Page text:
3 Incredible Features on Google Inbox for Boosting Productivity




  • — September 23, 2019

    Google Inbox does a lot more than deliver emails. Your inbox can now include reminders, tasks, flight information, items you’ve purchased, photos and more. Imagine not having to switch between apps or sift through emails to find what you need-instead, it will be presented you in Google Now-styled cards in line with the message list.

    And that message list? It’s become a lot more compact and user-friendly. Google Inbox groups messages together into a single line, allowing you to dismiss an entire group of promotions, for example, or choose messages to pin (save) and dismiss the rest.

    Of course, all of this is designed to not only make the email inbox more exciting and functional, but to save users time. Here are 3 awesome new features of Google Inbox that will help boost your productivity:

    1. Reminders

    Google Inbox users can add Reminders, which the app treats the same way as emails. You can swipe right to dismiss/archive an email, or left to “snooze” it (set it to resurface later if it’s not responded to by that time). The cool thing about these reminders is that Google added an “Assist” function, basically bringing some Siri functionality into your to-do list. If you turned an email into a reminder to “Make a reservation at this restaurant,” for example, Assist will find the phone number and add it to your reminder.

    Reminders can also be set to resurface based on location. Say you’re meeting a client for lunch and want to return a few phone calls afterwards. You can set the reminder to resurface those phone numbers once you reach a certain intersection or transit station on your walk back.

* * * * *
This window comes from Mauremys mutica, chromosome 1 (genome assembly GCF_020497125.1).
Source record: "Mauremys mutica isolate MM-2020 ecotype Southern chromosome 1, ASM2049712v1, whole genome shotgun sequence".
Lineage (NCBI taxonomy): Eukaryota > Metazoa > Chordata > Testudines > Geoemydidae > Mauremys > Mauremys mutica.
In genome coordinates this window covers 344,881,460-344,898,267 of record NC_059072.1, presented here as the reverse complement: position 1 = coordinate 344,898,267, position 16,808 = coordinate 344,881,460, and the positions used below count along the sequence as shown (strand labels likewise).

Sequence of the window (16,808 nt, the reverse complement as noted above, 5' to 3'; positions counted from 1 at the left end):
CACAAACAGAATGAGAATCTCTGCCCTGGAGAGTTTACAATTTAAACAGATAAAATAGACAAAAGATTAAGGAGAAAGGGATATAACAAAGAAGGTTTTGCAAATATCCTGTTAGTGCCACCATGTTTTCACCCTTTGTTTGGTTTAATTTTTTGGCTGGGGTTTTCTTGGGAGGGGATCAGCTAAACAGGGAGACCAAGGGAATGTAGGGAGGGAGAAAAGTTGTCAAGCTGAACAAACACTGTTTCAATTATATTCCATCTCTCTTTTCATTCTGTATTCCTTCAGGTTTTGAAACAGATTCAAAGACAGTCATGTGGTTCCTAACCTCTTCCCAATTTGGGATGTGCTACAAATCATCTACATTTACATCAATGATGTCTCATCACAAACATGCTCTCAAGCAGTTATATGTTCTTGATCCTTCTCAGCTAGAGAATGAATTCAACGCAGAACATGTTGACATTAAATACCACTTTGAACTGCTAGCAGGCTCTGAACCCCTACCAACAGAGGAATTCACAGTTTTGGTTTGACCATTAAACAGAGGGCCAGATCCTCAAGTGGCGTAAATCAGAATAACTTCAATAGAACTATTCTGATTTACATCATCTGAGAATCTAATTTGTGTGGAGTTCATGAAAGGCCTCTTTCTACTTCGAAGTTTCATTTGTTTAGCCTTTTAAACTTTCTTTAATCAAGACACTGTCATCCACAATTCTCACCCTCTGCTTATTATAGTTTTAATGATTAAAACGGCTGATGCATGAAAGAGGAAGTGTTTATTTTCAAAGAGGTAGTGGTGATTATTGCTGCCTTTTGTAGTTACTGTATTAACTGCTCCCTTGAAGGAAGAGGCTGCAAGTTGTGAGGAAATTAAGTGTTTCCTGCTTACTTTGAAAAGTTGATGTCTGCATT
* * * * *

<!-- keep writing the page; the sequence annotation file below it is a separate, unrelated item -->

Assists can also find information on hotels, flights, tracking numbers and more. It’s like having a personal assistant within your email inbox. Pretty cool, right? Sure, you could look the information up yourself or ask Siri when the reminder comes up, but it’s a great timesaver that it’s already there when you need it. You can move straight on to other things, like…

    2. Highlights

    This is where Inbox gets scary-smart. In the old Gmail app, you had to search through your emails to find your flight and hotel bookings, purchases, etc.

    With the new Inbox, the information from those emails is resurfaced as highlights and presented to you in visually appealing cards. It goes a step further, though, by searching for data about your highlights on the web and telling you more about them.

    For example, say you booked a flight to San Francisco. Inbox creates a card with your flight information and a link for you to click and check-in.

    Or, if a colleague sent you a document you need to review, Inbox would create a card from that email with one-click access to the document.

    You can turn an email into a highlight by “pinning” it, much in the same way you would “star” an important message in the regular Gmail app.

    3. Bundles

    Think of this as the next generation of the “Tabs” Google introduced last year to help sort and segment types of emails for users.

    Google Inbox calls these Bundles-groups of emails like social notifications or promotions. The group is compacted into one line so you can dismiss the whole thing or sort through and just keep what you want.

    Because Inbox intelligently groups these types of emails together, you can find your bank statements grouped together, your receipts, your hotel bookings, etc. You can teach Inbox over time which emails should be grouped together.

    Instead of going into each email and assigning it to a folder, Google is trying to save you time by doing it for you.

    Save Time and Increase Productivity with a Smarter Inbox

    Inbox isn’t perfect-like anything, there are limitations in this first iteration and it may take time to work all the bugs out. One of the biggest complaints of early users is that Inbox doesn’t yet work for enterprise email user accounts built on Google Apps. Yes, it seems really strange that paying Google Apps users can’t even use this new feature, but it’s early days.

    Originally Published on Inc.com

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    Author: Larry Kim

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